How do I know if my hormones are out of balance?


In my aromatherapy practice, I focus on women’s health. That means I spend a lot of time talking to women about the importance of maintaining healthy hormones. Most of the women I work with experience some or all of following:

  • A rollercoaster of up or down moods.
  • Hormonal challenges – whether during menopause or at particular times during their monthly cycle.
  • Fertility Challenges
  • Issues maintaining a healthy weight.

The ‘table’ of hormone balance

Healthy hormonal balance is like the four legs of a table. If just one of the legs is wonky, then the table is unbalanced and could topple over. The four legs as I see them are:

Stress – The female endocrine system (hormonal system) is very sensitive to stress. This could be from too much work and not enough sleep. The modern-day pressures of trying to juggle everything expected of them can strain women’s sympathetic nervous systems. Especially if they don’t have good stress management techniques. A rise in cortisol levels due to chronic stress can cause a reduction in the production of other hormones.

Emotional stress from past traumas which weren’t fully deal with at the time can impact on hormone production. Emotional toxins can be just a harmful on our well-being as environmental and chemical ones.

Diet and Exercise – eating the wrong foods for your body, or too many processed foods, not getting enough good fats to make hormones, not drinking enough water and not exercising regularly all impact on being able to maintain healthy hormones.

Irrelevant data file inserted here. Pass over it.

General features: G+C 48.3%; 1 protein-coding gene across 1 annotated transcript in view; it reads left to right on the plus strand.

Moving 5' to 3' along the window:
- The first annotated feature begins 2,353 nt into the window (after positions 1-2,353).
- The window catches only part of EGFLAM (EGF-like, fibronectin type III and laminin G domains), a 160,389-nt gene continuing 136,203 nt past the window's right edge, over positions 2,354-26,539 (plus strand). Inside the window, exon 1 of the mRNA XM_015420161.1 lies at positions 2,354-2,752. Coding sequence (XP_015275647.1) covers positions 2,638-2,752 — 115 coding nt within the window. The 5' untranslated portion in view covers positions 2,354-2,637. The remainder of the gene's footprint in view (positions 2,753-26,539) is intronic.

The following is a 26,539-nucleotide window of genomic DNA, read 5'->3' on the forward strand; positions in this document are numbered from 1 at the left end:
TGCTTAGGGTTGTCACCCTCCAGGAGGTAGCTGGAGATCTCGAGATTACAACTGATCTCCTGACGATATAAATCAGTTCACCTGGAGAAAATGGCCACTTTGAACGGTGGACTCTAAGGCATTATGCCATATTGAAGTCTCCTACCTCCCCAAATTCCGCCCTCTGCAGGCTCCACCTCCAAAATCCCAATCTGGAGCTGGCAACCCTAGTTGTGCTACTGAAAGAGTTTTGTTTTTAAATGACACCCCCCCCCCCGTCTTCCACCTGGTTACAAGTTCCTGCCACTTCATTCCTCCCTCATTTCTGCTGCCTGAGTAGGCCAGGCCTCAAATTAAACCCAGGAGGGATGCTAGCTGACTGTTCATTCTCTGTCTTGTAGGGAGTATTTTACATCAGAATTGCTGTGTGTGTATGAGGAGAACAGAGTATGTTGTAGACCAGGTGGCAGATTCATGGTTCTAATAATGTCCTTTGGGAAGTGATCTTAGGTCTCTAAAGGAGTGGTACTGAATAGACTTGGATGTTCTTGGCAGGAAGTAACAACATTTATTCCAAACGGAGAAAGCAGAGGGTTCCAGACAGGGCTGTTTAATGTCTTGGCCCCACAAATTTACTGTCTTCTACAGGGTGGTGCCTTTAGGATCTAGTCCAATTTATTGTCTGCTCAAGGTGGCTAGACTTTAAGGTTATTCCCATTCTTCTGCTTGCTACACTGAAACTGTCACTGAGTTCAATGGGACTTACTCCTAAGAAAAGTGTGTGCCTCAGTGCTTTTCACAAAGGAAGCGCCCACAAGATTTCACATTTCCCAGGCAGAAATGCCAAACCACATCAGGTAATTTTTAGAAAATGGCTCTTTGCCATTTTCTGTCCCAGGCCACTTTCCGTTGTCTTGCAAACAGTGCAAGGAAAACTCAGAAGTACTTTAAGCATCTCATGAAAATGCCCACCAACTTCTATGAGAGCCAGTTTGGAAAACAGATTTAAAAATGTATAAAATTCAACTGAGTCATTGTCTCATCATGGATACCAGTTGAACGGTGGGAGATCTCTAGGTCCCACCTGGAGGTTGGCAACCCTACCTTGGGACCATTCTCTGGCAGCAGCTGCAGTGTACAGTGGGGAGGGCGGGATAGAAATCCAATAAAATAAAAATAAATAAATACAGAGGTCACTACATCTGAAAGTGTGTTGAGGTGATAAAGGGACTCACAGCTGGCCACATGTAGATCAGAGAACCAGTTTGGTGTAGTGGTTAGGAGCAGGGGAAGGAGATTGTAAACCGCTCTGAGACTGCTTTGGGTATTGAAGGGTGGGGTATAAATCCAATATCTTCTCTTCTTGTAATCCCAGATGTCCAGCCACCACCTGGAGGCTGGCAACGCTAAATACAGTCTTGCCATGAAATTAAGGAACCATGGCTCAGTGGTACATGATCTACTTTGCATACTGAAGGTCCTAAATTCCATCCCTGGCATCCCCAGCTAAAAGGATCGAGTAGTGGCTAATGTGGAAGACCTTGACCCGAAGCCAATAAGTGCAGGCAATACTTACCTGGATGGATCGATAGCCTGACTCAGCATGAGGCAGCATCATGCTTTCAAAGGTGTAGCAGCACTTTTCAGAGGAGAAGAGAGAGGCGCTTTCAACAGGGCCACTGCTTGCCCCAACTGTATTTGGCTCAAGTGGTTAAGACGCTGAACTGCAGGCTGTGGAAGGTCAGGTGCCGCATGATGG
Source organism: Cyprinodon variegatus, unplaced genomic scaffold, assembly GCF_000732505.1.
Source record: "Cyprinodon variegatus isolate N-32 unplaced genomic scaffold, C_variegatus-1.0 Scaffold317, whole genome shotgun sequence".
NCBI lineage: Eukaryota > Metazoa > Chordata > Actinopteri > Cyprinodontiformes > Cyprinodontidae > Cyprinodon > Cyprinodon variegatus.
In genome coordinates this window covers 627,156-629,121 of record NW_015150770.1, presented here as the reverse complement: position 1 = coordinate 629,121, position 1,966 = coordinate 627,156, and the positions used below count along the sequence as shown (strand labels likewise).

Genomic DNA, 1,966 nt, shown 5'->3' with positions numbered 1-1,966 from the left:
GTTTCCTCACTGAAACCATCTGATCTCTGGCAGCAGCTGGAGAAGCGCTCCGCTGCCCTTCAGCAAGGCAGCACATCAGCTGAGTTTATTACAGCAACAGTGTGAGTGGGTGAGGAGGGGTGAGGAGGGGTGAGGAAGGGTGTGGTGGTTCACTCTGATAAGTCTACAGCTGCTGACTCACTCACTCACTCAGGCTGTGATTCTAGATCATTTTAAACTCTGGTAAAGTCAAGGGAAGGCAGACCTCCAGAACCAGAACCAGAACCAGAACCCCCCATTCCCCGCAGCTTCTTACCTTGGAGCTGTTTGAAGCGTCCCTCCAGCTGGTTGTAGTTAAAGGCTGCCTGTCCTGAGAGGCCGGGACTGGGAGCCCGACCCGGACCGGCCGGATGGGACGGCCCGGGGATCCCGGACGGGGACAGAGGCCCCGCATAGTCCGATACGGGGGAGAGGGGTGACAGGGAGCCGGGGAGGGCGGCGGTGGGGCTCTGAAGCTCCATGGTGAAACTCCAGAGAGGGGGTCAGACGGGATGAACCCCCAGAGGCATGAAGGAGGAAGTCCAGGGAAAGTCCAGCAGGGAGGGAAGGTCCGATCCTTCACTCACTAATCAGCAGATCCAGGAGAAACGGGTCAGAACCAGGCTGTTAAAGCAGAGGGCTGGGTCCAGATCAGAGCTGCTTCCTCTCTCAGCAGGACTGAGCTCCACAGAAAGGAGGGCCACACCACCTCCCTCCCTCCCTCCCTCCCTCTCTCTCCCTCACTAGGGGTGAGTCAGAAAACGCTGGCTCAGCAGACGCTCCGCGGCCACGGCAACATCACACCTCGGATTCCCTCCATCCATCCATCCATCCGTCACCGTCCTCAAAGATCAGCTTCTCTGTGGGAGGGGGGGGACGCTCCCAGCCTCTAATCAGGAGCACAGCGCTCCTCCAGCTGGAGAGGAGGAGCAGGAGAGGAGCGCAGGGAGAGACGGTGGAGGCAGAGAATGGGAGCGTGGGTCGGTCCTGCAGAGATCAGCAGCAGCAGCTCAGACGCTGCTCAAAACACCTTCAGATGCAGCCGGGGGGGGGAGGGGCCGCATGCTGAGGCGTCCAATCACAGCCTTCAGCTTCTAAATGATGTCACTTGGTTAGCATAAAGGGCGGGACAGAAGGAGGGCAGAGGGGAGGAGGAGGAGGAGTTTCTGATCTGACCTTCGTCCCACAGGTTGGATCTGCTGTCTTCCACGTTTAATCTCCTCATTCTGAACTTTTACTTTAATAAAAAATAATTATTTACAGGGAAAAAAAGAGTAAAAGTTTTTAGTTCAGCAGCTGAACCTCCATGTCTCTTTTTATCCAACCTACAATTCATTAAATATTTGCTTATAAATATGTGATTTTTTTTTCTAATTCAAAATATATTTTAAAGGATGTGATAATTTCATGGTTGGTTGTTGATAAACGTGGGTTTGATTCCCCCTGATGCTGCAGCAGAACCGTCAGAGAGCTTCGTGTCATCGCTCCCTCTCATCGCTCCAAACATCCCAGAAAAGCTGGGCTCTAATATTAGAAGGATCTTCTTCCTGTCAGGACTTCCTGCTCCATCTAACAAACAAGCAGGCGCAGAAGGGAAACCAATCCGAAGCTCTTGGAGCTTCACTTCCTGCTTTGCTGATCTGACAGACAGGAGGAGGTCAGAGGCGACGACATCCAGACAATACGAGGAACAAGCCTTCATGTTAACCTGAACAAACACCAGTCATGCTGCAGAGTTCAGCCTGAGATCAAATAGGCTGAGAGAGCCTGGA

Physical hormones such as progesterone and oestrogen are the fourth leg in this analogy. It’s important to balance them.  

  • Progesterone is a hormone generally associated with women’s health. It plays an important role in our menstrual cycles, pregnancy and menopause. Lots of other factors can negatively impact progesterone levels and lead to imbalances in the body. These include: genetic makeup, environmental influences, and other factors such as using contraceptives that stop women ovulating. 
  • Oestrogen is actually a group of hormones that regulate the menstrual cycle and reproductive system. Oestrogen dominance is when the level of oestrogen outweighs the level of progesterone in the body. The level of toxins we come in contact with through everyday cleaning products, shampoos, laundry detergents, dishwashing detergents, perfumes, air fresheners, plastic water bottles, plastic food containers, soy products and contraceptives can also influence this. These toxins are known as xenoestrogens, endocrine disruptors or hormone disrupting chemicals. 

How to bring balance to your hormones

It’s so important that women work on balancing all four of these areas. Aromatherapy and the use of essential oils are great for women wanting to focus on all 4 area or even just a few of these.

For example, essential oils such as Lavender, Ylang Ylang, Bergamot and even Lemon are great to diffuse after a stressful day at work. Peppermint essential oil can help us feel more motivated to exercise and even less like reaching for a chocolate bar. Geranium, German Chamomile, Rose, Orange and Lavender can even help in addressing emotional issues or even breaking particular emotional patterns. 

We can use essential oils to replace everyday products such as perfumes which contain phthalates and other xenoestrogens (the hormone disrupting chemicals). Essential oils are also a great replacement for synthetic room sprays and plug in air fresheners which also contain xenoestrogens. There are even certain essential oils that women can use to support them at different times of the month such as Clary Sage, Vitex, wild yam, Thyme, Lavender, Ylang Ylang, Sandalwood and Bergamot. 

It’s always best to speak to a trained health professional and work out a program to best suit you and your individual needs. If you’re unsure whether your hormones might be out of balance you can ask your doctor to do blood tests. You could speak to a naturopath about saliva testing. Or click here for a free copy of my Hormone Checklist. It’s a great starting point. And to discover even more fascinating info about your hormones, check out my post – I had NO IDEA how my hormones worked!

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